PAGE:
He was a young man with a cleft chin and warm brown eyes that matched the chestnut shade of his chin length hair. He wore a tunic bearing the crest of House Timerbrand large upon the chest, a crimson tree flanked by lions rampant upon a sable field.

“Yes, my Lord of Timerbrand.”

The knight held the reins of a white gelding, dressed in full plate armor, helm held under her arm. She was fair skinned and full freckled, with orange hair in a braid that wrapped twice around her head. Her most prominent feature was a large hooked nose, and the rest of her features were hawkish to match. A square jaw, set wide, and a low brow. Her cheekbones were set high, but it only gave her gray eyes a slightly sunken appearance.

She had an interesting party of companions. A thin girl sat on a lithe silver stallion with only a blanket and no saddle. Her dark skin and voluminous, curly black hair marked her as one of the Menori people. Like many of them, she wore loose, shambled together clothing and no shoes at all. She smiled easily, causing one of her cheeks to dimple. A beauty mark rested just above the corner of her mouth on the same side. Her arms and legs were reed-like, and her hands and feet looked large in comparison - a sign she was not yet done growing.

There was also a Jeongwonee boy of teen years, easily placed with his monolid eyes - though his skin was darker than a typical Jeongwonee, and he had a broader jaw, higher cheekbones, and wider nose than his pale skinned brethren. He sat on a large black mare; larger, in fact, than the knight’s steed. His head was uncovered, leaving his straight black hair to fly outwards from his head and tangle. He wore a pair of round glasses, and looked about with interest, a small journal in his hand as he took notes of their surroundings with a stub of charcoal. He was stocky, with a softness about his face where he had not quite lost the weight evident by his chubby stomach and arms.

 

Before the Jeongwonee boy sat a Tibu child, who stood out the most. He appeared as an overly large orange cat in clothing, and one of his eyes was a milky white. He stared at the lordling curiously, unblinking. He did not wear shoes, but had cloth wraps around his feet instead.

Sir Timerbrand folded Allaha’s writ of passage and returned it to her with a smile. “We may not have seen each other since we were children, but I insist you call me Alec. You look well, Ally.”

“No one has called me that since I joined the Order.” Allaha tucked the writ into one of her saddlebags. Her tone was sombre, and soft spoken. It was difficult to tell what she thought of the reunion, though it did not seem to bother Alec.

The lordling smiled. “The priests have made you serious. I cannot imagine how. Do all Knights of the Mountain play nursemaid, or do they punish you for your sex?”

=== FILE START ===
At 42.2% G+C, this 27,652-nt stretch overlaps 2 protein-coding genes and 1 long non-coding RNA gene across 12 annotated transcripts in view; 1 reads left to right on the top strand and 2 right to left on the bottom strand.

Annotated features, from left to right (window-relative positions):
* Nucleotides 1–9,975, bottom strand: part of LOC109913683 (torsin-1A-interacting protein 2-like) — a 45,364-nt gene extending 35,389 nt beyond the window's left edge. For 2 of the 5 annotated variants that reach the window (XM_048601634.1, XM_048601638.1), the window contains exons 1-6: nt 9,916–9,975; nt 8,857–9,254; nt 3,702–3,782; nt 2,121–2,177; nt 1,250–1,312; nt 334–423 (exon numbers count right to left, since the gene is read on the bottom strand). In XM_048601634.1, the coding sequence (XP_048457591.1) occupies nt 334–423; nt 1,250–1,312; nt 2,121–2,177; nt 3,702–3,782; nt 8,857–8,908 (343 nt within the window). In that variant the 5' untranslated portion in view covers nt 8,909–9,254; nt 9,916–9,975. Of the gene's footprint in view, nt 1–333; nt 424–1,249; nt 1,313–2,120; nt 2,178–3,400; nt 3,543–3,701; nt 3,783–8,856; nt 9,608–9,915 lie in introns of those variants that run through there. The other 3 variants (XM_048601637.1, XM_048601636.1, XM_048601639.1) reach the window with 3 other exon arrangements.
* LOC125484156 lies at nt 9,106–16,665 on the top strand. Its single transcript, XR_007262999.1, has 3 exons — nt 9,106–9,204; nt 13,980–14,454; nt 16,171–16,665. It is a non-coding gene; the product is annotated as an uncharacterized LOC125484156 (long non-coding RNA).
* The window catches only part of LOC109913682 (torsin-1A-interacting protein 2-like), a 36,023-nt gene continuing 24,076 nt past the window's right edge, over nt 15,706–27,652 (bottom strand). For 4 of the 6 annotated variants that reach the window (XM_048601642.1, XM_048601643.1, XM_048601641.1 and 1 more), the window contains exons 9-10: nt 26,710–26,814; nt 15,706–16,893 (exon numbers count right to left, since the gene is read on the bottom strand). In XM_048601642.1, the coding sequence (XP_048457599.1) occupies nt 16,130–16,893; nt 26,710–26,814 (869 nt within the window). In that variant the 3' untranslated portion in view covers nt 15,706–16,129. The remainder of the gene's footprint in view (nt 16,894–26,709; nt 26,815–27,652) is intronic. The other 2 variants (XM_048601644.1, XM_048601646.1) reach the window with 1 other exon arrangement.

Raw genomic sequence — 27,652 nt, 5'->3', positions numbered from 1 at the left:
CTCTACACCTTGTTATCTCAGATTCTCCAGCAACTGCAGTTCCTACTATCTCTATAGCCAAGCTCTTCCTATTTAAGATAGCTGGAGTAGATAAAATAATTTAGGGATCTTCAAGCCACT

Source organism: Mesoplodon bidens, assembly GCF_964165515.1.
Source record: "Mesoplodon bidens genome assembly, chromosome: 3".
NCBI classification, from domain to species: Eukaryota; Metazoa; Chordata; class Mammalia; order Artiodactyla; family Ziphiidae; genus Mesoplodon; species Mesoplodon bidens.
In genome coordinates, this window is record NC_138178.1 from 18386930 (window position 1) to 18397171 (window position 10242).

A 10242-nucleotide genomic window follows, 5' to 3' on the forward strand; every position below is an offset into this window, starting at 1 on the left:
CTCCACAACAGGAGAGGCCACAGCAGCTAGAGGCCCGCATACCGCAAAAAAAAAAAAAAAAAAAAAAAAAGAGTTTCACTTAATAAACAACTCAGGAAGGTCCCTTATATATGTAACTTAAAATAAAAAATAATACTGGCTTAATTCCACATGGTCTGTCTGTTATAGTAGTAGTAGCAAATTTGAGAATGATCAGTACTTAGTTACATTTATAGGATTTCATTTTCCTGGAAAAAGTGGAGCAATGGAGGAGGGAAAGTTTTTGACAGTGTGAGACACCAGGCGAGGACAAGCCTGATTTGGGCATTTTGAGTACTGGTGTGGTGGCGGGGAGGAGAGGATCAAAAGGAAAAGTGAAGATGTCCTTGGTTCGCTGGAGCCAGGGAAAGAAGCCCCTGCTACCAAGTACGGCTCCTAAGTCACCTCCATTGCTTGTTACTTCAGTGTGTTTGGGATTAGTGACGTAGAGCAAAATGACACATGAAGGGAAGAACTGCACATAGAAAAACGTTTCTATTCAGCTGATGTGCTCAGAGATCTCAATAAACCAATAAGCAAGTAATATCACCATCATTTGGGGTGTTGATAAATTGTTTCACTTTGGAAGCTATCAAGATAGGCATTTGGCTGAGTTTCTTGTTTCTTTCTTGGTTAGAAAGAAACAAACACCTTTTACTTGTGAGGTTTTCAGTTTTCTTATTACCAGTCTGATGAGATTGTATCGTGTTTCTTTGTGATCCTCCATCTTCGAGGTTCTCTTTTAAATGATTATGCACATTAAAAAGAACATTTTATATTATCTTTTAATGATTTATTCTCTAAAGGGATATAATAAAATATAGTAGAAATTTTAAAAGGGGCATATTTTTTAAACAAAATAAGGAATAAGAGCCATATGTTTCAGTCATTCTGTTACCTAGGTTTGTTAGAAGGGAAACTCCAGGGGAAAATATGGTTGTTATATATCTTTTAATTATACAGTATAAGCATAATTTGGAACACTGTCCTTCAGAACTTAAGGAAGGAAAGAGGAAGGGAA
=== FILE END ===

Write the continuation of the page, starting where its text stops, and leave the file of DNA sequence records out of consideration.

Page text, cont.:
“I am on an important mission from my Lord Devera to serve as protector to these children. It is a great honor to serve him and the Order in whatever way I can.” Allaha mounted her gelding.

“Peace, I meant no offense. Whatever the case may be, you are dedicated, no one could doubt that. Come, I will escort you to the keep from here.” He waved for a soldier to bring forth his roan mare and a piebald gelding, “Captain, mind the outpost in my absence.”

“Yes, sire.” The man saluted by thumping a fist to his chest.

“We will find lodging at the Sanctum,” Allaha said, putting on her helm. It had a mane of white feathers sprouting from its top, and the crescent moon in relief upon the forehead. The visor was also cast in the shape of a crescent.

Alec shook his head. “The Sanctum is too far, you would not reach it before nightfall. Stay at the keep tonight and journey to the Sanctum tomorrow, if you must. Besides, the little one appears to be falling asleep.”

When Allaha looked, she found it was true. The Tibu child was struggling to stay awake, blinking slowly and yawning. The Jeongwonee boy behind him was doing little better, rubbing at his eyes and smearing charcoal on his face. After a few moments of deliberation, Allaha nodded to Alec.

“Thank you, Alec.”

The lordling nodded, and turned down the trail. His second mounted the gelding, dressed in the livery of House Timerbrand. He nodded to Allaha, allowing her and her charges to ride before him. The man had a scar at the corner of his lip, and a generous growth of stubble around his chin. He had short cut black hair and dark grey eyes. The man brought up the rear of the party, almost like a guard.

“I recruited Jack out of the army to be my second. He’s a wicked hand with his sword, but he got captured by a couple of Jaspernians that cut out his tongue.”

“War? Or the usual skirmishes?”

“The usual. Don’t think I would much like to go to war with the Jaspernians, sneaky bastards that they are.”

From the rear, Jack grunted his agreement.

“And these skirmishes are common?” the Jeongwonee boy asked suddenly. His eyes shone with interest, charcoal stylus at the ready.